SEPTEMBER 15, 2007


Sex-selective abortion comes to Canada

Recent BC dispute sparks ethical debate
over abortion practice

Like it or not, sex-selective abortion has arrived in Canada.

The topic made headlines in August because of a protest in Surrey, BC against advertisements placed in South Asian-targeted newspapers. The ads were paid for by an American private ultrasound clinic owner, Dr John Stephens, who was offering sex-determination testing to BC's Indian community. Local community activists accuse him of providing scans at 12 weeks to parents who go on to terminate female fetuses because of a preference for boys.

Dr Stephens is furious about the brouhaha. "There is nothing unethical about the medical relationship between a patient and her doctor such that there may be a decision — made by the patient — that results in her electing to not continue her pregnancy," says Dr Stephens. "It's nobody's business — it's none of my business to even ask that question of the patient."

Dr Stephens says there's no evidence linking his exams to sex-selective abortions. However, circumstantial proof does exist: conservative magazine Western Standard published an article last year that examined the abnormal gender ratios of some BC and Ontario communities that have large proportions of Indian residents. In Surrey, where over 10% of the population is of Indian descent, there were 111 boys under the age of five per 100 girls in 2000. (The ratio should be 105:100 at that age.)

Dr Stephens says the statistics don't prove a thing. He calls the accusations against his patients "paternalistic" and "racist," and those against his practice unfair and untrue.

Dr Stephens complains he's been unfairly targeted. There are indeed similar clinics, offering similar services based in Canada that have not been singled out. One clinic, See3D, based in North York, ON, advertised their $65, 18-week sex-determination test in the August 17 edition of CanIndia News on the very same page as an article about Dr Stephens' ad being pulled.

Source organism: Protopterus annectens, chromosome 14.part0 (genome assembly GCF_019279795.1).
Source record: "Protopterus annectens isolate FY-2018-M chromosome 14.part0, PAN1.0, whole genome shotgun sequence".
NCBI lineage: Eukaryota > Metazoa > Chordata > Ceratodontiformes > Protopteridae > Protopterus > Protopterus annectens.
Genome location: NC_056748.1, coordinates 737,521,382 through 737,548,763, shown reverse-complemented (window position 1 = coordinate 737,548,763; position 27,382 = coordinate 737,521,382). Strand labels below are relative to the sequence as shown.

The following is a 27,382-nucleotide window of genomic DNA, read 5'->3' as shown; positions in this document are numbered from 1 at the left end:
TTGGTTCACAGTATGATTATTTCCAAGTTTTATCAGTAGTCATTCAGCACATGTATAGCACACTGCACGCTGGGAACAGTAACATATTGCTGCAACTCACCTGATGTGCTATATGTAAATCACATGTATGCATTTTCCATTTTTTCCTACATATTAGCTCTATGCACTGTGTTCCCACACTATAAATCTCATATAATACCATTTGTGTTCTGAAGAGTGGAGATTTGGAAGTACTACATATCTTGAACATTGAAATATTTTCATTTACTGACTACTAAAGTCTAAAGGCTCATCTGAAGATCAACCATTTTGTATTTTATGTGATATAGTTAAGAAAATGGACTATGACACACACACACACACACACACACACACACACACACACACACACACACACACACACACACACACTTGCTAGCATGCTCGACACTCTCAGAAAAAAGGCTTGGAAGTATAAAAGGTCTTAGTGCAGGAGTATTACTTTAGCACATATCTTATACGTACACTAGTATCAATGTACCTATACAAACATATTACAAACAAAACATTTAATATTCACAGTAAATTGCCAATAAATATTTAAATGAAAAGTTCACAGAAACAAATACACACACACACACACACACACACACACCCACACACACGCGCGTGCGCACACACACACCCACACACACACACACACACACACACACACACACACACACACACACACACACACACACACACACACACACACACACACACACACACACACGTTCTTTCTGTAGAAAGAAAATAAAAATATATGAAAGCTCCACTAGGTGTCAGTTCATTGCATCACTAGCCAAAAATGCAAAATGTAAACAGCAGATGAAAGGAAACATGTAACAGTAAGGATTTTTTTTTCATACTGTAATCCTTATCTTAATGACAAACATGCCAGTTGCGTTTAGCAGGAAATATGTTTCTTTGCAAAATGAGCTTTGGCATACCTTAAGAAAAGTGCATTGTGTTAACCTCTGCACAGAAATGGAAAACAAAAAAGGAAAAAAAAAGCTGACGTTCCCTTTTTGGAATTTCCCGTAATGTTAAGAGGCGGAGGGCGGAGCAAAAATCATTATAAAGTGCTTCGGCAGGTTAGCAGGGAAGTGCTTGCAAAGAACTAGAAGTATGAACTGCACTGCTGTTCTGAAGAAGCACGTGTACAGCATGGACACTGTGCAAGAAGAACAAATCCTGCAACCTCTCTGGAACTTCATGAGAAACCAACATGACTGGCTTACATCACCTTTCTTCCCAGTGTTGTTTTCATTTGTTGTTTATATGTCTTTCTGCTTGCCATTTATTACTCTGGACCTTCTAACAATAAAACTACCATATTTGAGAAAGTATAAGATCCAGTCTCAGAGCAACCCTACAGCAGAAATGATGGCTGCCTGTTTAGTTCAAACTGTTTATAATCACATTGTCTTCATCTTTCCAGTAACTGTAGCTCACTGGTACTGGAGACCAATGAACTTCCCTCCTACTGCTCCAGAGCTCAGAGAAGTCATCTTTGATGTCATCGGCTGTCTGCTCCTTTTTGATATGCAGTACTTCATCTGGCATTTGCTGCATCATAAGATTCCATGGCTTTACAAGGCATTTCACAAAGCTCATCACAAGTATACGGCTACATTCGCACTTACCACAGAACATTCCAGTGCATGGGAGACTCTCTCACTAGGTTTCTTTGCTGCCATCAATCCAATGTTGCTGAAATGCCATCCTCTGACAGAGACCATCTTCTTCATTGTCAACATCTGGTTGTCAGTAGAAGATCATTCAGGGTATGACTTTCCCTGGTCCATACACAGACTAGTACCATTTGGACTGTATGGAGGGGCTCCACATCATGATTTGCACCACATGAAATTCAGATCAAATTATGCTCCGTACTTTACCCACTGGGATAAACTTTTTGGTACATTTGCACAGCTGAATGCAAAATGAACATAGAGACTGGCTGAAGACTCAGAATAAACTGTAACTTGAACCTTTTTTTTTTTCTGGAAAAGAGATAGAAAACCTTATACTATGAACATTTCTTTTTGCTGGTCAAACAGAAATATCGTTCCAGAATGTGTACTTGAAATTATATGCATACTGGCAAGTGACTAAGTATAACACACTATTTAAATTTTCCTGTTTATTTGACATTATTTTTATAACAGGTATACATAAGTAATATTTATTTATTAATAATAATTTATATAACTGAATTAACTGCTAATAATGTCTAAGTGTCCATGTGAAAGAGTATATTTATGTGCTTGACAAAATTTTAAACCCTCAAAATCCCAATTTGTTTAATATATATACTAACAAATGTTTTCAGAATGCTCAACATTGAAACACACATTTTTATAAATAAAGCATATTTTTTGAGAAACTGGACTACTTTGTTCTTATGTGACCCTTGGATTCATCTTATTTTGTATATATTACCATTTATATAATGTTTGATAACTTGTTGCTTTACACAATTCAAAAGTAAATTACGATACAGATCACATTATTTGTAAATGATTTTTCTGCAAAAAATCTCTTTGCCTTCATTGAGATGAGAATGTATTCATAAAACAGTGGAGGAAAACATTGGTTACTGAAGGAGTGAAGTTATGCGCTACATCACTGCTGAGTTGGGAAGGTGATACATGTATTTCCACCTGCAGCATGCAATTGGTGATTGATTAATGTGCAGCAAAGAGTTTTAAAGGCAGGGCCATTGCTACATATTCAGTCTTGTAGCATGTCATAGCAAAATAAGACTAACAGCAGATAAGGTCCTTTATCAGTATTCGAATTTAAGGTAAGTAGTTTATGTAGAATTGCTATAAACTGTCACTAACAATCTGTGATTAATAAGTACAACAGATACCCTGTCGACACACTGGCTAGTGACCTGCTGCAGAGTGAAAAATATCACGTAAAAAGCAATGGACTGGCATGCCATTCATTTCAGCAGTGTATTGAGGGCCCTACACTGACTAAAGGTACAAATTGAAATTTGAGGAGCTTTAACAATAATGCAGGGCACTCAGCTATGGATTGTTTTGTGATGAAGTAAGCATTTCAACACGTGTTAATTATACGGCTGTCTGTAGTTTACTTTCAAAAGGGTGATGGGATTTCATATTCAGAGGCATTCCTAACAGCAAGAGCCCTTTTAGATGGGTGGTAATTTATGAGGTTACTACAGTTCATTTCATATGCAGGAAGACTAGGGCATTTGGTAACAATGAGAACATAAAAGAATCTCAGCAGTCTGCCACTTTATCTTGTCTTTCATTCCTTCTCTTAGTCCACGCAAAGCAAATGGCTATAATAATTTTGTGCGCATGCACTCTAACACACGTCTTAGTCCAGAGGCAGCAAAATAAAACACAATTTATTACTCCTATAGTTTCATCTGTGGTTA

One private company called UC Baby, however, refuses to do sex-determination testing before 20 weeks. (After 20 weeks most physicians will not perform elective abortions because of the risk to the mother's health.) "We don't want our service used for sex-selective abortion," says president Dr Tina Ureten.

Sex-selective abortion presents bioethicists and clinicians with a difficult ethical conundrum. Is it permissible to limit access to abortion services in order to combat systemic gender discrimination?

Canada's answer thus far has been no, despite the general public's opposition to sex-selective abortion and the majority of doctors' and hospitals' refusal to provide sex-determination testing to women who express a desire to abort a fetus based solely on gender.

The 1994 Royal Commission on Reproductive Technology recommended that prenatal sex determination for the purpose of sex-selective abortion "not be available for use," but the Assisted Human Reproduction Act, passed in 2004 as a follow-up to the Commission report, only restricts sex-selection in vitro, not in utero.

At the United Nations Commission on the Status of Women meeting in March, Canada helped force the withdrawal of a US-sponsored resolution against sex-selective abortion. "The bottom line was that some countries, including Canada, didn't want to put any limits on abortion," says former George H W Bush speechwriter and Christian activist Janice Shaw Crause, who attended the UN meeting.

Kerry Bowman, PhD, a clinical bioethicist at Mt Sinai Hospital in Toronto, says his physician colleagues refuse to provide sex-determination testing if the patient says they don't want the baby if it's a boy or a girl. However, such patients inevitably go elsewhere — like to the private sector. "Many people learn not to mention it," he says.

"The arguments for it are that this is simply a matter of choice, that our healthcare system is built on autonomy," he says. "But others say we'd be colluding with extreme discrimination, and that is my opinion as well. It really goes against the ethos of the society. In the medical world, we should stand together."



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